In September, Seyid Riza was arrested and later hanged with his teenage son on 16th of November 1937. Despite his arrest, the massacre continued, Kurdish men were shot, including Nuri Dersimi’s own brother. In his book, he writes about the Karaca tribe,

Men, women, and children were bought near the military camp outside Hozat and killed by a Machine gun’ and ‘Even young men from Dersim who were doing their military service with the Turkish army were taken from their regiments and shot.

Banning of books regarding the Dersim Massacre

One prominient Turkish sociologist published a book in 1990 where he accused the Turkish Government of Genocide in the Kurdish district of Dersim. Ismail Besikci was imprisoned for more than 10 years because of this, and his books were banned. He is the first Turkish intellectual to publicly criticise Turkey’s ideology towards Kurdish people. The information available about Dersim is limited because the Turkish government at the time went to great lengths to deny Kurdish history, and its atrocities towards them.

The banning of books regarding Dersim massacre, and silencing of critics was an attempt to deny that this massacre happened, just as Kurdish ethnic rights have been denied. The Turkish government went to great lengths to cover-up this horrific part of its history, including the changing of ‘Dersim’ to Tunceli in 1936.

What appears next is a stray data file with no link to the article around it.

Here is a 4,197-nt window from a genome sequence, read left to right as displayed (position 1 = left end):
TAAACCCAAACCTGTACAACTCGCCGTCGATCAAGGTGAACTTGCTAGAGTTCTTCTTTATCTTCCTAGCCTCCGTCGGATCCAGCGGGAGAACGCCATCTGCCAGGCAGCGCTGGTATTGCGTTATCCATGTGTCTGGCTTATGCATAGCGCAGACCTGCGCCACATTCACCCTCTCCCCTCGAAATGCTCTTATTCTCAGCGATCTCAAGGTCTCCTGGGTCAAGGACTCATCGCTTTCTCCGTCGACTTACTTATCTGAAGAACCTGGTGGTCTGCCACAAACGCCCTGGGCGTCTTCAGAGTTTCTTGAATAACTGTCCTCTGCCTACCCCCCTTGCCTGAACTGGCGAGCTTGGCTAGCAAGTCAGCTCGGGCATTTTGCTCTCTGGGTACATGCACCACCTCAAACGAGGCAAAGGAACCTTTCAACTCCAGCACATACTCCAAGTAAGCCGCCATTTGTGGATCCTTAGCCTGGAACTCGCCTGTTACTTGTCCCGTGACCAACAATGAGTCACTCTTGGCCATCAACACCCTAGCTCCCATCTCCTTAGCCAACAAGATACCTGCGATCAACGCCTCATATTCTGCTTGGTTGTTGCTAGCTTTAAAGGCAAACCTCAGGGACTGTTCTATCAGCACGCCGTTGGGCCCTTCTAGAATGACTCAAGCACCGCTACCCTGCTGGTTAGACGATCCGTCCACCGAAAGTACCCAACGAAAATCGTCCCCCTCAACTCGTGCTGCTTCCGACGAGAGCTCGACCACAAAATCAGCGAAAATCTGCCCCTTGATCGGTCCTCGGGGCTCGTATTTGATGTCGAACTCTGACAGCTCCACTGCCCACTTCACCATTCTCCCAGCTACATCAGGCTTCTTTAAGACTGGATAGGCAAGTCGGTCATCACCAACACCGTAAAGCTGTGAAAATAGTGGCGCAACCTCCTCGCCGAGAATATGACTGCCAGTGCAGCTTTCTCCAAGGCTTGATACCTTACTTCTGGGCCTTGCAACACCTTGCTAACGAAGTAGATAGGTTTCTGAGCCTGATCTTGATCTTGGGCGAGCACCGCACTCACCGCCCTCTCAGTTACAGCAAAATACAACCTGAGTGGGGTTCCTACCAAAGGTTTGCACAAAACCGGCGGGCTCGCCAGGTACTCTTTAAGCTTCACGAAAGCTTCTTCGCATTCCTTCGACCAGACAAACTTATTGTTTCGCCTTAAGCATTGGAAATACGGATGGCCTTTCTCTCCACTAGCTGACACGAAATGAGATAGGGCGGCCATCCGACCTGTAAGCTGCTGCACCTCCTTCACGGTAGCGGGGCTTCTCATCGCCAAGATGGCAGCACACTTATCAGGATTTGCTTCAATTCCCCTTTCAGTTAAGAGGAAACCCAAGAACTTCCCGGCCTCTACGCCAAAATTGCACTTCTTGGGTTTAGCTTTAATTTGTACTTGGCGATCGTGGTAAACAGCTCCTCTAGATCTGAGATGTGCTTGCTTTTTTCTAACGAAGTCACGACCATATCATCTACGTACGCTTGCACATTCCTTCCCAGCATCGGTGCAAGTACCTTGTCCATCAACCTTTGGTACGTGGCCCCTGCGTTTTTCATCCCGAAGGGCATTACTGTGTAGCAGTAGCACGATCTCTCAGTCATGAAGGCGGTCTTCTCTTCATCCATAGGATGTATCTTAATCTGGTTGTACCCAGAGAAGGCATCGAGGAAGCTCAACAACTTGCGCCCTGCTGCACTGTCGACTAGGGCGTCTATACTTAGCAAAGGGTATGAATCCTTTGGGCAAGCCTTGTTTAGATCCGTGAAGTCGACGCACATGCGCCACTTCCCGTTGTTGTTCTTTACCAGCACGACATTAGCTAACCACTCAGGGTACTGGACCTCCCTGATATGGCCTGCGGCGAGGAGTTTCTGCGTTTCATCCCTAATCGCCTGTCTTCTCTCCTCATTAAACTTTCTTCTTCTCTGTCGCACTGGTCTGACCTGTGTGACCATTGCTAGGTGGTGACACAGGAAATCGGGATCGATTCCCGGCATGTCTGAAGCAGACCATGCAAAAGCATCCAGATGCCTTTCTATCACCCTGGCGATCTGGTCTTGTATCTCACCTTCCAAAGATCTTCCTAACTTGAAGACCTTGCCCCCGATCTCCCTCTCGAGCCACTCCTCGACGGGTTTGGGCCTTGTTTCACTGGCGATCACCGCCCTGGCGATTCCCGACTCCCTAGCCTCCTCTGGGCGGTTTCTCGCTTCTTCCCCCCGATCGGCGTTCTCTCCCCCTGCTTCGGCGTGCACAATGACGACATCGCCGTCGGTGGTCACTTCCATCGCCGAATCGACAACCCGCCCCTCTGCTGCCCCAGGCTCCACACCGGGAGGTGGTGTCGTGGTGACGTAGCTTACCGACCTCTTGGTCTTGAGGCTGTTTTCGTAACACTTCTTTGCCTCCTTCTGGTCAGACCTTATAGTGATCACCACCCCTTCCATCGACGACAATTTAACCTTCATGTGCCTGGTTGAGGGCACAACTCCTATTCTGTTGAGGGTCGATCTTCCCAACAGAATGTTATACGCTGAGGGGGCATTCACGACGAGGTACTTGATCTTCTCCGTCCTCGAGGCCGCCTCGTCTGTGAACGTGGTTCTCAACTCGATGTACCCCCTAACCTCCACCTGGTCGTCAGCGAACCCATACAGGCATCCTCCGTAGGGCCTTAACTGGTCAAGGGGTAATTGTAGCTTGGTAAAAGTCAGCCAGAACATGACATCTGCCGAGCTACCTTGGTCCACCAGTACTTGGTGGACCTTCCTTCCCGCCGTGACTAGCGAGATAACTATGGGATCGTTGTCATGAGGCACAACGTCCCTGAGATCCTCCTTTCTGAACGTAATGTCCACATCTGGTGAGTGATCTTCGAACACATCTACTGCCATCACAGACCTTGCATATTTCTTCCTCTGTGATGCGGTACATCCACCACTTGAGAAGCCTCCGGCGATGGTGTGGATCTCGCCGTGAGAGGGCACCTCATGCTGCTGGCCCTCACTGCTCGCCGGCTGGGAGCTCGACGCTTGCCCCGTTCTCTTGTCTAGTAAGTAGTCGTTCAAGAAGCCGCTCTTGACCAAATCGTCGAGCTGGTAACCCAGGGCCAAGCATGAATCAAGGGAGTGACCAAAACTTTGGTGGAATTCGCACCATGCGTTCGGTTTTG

Pilot in Turkey honoured for her ‘bravery’ in the Dersim Massacre

AKP’s deputy proposed changing the name of Sabiha Gokcen Airport in Istanbul because it is an insult to Kurdish people and their suffering. Gokcen was the adopted daughter of Atatürk who was the first female pilot to drop bombs in Dersim, killing men, women and children indiscriminately. Imagine the international outcry and outrage if there was Hitler Airport in Germany, or if there was a Ratko Mladić in Bosnia.

Erdogan’s apology is progressive, but in retrospect Kurdish people have suffered decades of systematic killing, arbitrary arrest, unlawful detainment, banning of ethnic and cultural rights, and in light of this, a mere apology must be met with action for it to be meaningful. Kurdish people will not be cajoled with an apology when Kurdish language does no have any legal status, academic institutions can’t be set up to teach other disciplines in Kurdish, and Kurdish declaration of autonomy has not been recognised. When these issues are addressed, an apology will be met with open arms.